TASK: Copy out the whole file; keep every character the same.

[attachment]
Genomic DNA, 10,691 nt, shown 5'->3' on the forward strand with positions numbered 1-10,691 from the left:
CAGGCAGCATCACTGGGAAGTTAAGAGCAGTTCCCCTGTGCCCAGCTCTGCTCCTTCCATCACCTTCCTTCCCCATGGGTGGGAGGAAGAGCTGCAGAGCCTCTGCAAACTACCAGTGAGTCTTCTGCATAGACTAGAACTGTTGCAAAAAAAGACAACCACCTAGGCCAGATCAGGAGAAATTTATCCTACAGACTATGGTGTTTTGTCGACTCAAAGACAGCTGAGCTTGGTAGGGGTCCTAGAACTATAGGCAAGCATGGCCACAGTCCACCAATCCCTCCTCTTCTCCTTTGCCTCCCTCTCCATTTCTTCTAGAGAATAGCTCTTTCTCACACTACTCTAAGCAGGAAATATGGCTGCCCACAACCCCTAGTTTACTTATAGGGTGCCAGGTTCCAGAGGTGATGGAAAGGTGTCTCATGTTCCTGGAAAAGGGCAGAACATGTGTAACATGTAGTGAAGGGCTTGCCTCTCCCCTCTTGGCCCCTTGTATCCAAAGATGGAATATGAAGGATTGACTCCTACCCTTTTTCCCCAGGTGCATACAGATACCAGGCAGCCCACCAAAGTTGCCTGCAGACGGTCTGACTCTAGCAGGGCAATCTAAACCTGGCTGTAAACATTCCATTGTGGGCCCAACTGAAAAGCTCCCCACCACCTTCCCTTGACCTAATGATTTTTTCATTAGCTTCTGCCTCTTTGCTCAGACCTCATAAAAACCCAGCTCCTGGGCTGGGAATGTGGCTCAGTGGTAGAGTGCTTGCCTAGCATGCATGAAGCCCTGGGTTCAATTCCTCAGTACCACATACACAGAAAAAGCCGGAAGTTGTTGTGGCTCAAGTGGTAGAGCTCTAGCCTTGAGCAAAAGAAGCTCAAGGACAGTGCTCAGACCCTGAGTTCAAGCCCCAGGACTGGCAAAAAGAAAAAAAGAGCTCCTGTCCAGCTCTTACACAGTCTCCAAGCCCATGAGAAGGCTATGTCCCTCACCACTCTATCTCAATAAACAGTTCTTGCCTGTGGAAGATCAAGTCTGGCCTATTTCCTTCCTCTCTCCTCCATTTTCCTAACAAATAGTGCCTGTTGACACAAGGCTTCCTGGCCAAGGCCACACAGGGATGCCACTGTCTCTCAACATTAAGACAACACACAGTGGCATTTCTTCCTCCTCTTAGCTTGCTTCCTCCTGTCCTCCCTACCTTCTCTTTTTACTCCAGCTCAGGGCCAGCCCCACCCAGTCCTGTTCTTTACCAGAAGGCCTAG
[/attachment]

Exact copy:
Genomic DNA, 10,691 nt, shown 5'->3' on the forward strand with positions numbered 1-10,691 from the left:
CAGGCAGCATCACTGGGAAGTTAAGAGCAGTTCCCCTGTGCCCAGCTCTGCTCCTTCCATCACCTTCCTTCCCCATGGGTGGGAGGAAGAGCTGCAGAGCCTCTGCAAACTACCAGTGAGTCTTCTGCATAGACTAGAACTGTTGCAAAAAAAGACAACCACCTAGGCCAGATCAGGAGAAATTTATCCTACAGACTATGGTGTTTTGTCGACTCAAAGACAGCTGAGCTTGGTAGGGGTCCTAGAACTATAGGCAAGCATGGCCACAGTCCACCAATCCCTCCTCTTCTCCTTTGCCTCCCTCTCCATTTCTTCTAGAGAATAGCTCTTTCTCACACTACTCTAAGCAGGAAATATGGCTGCCCACAACCCCTAGTTTACTTATAGGGTGCCAGGTTCCAGAGGTGATGGAAAGGTGTCTCATGTTCCTGGAAAAGGGCAGAACATGTGTAACATGTAGTGAAGGGCTTGCCTCTCCCCTCTTGGCCCCTTGTATCCAAAGATGGAATATGAAGGATTGACTCCTACCCTTTTTCCCCAGGTGCATACAGATACCAGGCAGCCCACCAAAGTTGCCTGCAGACGGTCTGACTCTAGCAGGGCAATCTAAACCTGGCTGTAAACATTCCATTGTGGGCCCAACTGAAAAGCTCCCCACCACCTTCCCTTGACCTAATGATTTTTTCATTAGCTTCTGCCTCTTTGCTCAGACCTCATAAAAACCCAGCTCCTGGGCTGGGAATGTGGCTCAGTGGTAGAGTGCTTGCCTAGCATGCATGAAGCCCTGGGTTCAATTCCTCAGTACCACATACACAGAAAAAGCCGGAAGTTGTTGTGGCTCAAGTGGTAGAGCTCTAGCCTTGAGCAAAAGAAGCTCAAGGACAGTGCTCAGACCCTGAGTTCAAGCCCCAGGACTGGCAAAAAGAAAAAAAGAGCTCCTGTCCAGCTCTTACACAGTCTCCAAGCCCATGAGAAGGCTATGTCCCTCACCACTCTATCTCAATAAACAGTTCTTGCCTGTGGAAGATCAAGTCTGGCCTATTTCCTTCCTCTCTCCTCCATTTTCCTAACAAATAGTGCCTGTTGACACAAGGCTTCCTGGCCAAGGCCACACAGGGATGCCACTGTCTCTCAACATTAAGACAACACACAGTGGCATTTCTTCCTCCTCTTAGCTTGCTTCCTCCTGTCCTCCCTACCTTCTCTTTTTACTCCAGCTCAGGGCCAGCCCCACCCAGTCCTGTTCTTTACCAGAAGGCCTAG